Australia’s competition watchdog said on Monday that new competition laws were required in response to the rapid expansion of digital platforms such as Amazon (AMZN.O), Apple (AAPL.O), Google (GOOGL.O), Meta (META.L) and Microsoft (MSFT.O) in the country. The Australian Competition and Consumer Commission (ACCC) said the growth of these platform service providers had increased the risk of them committing anti-competitive conduct, including invasive data collection practices that can restrict consumer choice and lock them into specific services.
In the latest report for its five-year Digital Platform Services Inquiry, the ACCC set out a series of recommendations that it says would address harm to consumers and small businesses in the market. These include recommending targeted competition obligations, based on principles set out in legislation, for sure ‘designated digital platforms’ that would be enforced alongside the continued use of existing anti-trust law to tackle issues such as exclusive dealing and resale price maintenance. The ACCC also wants to introduce sector-specific mandatory codes of conduct for designated digital platforms to prevent anti-competitive conduct and strengthen the verification of business users and reviews on the platforms.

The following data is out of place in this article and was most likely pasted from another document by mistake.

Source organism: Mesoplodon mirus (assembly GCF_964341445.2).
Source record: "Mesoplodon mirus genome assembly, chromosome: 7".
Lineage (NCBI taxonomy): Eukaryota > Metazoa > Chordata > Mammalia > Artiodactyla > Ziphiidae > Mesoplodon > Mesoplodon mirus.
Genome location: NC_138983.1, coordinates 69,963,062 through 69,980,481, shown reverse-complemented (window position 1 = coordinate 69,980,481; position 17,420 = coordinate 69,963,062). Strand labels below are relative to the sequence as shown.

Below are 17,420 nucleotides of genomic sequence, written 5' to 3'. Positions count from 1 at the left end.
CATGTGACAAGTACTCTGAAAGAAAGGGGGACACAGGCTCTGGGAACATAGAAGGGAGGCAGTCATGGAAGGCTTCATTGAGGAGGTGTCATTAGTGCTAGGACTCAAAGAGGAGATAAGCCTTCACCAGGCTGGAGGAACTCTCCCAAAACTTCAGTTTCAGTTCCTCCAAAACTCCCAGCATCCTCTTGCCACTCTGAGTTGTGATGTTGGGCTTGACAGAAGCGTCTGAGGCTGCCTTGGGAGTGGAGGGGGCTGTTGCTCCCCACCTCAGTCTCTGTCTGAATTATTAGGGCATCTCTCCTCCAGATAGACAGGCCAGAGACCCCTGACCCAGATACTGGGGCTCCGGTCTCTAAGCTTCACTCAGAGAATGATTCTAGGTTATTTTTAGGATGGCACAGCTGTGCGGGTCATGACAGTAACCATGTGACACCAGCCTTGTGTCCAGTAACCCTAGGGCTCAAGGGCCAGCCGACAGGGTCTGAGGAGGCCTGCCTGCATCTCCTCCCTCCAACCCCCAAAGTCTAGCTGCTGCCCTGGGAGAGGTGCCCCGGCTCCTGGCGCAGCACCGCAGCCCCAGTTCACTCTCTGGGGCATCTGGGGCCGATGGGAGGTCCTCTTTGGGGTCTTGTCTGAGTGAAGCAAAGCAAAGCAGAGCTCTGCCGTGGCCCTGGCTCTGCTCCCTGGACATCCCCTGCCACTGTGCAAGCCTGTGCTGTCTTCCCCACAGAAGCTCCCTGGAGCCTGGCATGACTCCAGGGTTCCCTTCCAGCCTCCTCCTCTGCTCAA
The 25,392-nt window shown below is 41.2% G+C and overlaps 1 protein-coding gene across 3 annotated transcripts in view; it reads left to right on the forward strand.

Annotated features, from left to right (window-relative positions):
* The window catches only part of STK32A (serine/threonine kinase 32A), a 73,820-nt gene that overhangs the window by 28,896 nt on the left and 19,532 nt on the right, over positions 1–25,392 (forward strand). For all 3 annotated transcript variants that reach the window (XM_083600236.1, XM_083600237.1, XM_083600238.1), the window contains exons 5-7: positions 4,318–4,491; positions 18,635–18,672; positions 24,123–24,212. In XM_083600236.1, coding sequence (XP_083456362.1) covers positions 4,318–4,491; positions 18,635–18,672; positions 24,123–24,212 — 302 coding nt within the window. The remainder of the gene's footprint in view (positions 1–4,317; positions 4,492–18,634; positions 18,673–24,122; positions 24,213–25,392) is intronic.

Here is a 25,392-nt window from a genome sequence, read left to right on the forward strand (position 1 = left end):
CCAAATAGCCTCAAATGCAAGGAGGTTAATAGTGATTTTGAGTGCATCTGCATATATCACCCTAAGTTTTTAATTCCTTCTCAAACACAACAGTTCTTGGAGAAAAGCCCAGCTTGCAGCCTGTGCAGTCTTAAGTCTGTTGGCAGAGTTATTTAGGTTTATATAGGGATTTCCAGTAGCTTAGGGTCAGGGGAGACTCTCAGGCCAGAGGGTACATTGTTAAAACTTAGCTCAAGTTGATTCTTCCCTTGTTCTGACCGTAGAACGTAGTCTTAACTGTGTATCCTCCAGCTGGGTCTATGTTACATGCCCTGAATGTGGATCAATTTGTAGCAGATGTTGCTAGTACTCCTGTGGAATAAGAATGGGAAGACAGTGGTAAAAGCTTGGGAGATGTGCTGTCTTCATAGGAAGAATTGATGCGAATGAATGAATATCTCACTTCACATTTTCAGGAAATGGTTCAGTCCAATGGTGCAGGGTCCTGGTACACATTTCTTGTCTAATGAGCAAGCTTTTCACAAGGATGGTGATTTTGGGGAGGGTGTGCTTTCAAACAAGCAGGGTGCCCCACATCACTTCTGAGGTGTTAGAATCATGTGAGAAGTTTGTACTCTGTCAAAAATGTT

These measures ensure Australia’s current competition laws keep pace with rapidly developing and innovative technologies like generative AI, cloud computing, and virtual reality. The ACCC is also considering changes to prosecuting breaches of anti-competitive conduct in the digital marketplace and clarifying its approach to merger control of these companies.
The ACCC’s report cites concerns about how these digital platform service providers invest in various sectors and technologies and expand their reach into people’s lives through interconnected products that offer convenience, functionality, and efficiency. The ACCC says it also needs to look at procedures adopted by digital platform service providers, such as self-preferencing their own products in online marketplaces or tying conduct where access to one product is conditional on using another.
It says it has already taken action against several of these firms for alleged anti-competitive behavior, and it will continue to pursue enforcement action where necessary. It is conducting ongoing scrutiny of these companies through its dedicated Digital Platforms Branch. It has used several interim reports to probe messaging services, apps, browsers and search, marketplaces, and digital advertising.
The ACCC also says it is working with companies to negotiate agreements to ensure local content creators and media outlets benefit from the growth of these services, not just global technology and entertainment corporations. But it warns the negotiations are likely to be lengthy and that the digital giants will be reluctant to give ground. This will be a significant challenge for the ACCC as it seeks to ensure that these agreements don’t result in a loss of competition and innovation while protecting consumers and preserving a strong level playing field in the digital economy. It has warned that failure to do so could lead to the government imposing a new regulatory regime for these platforms.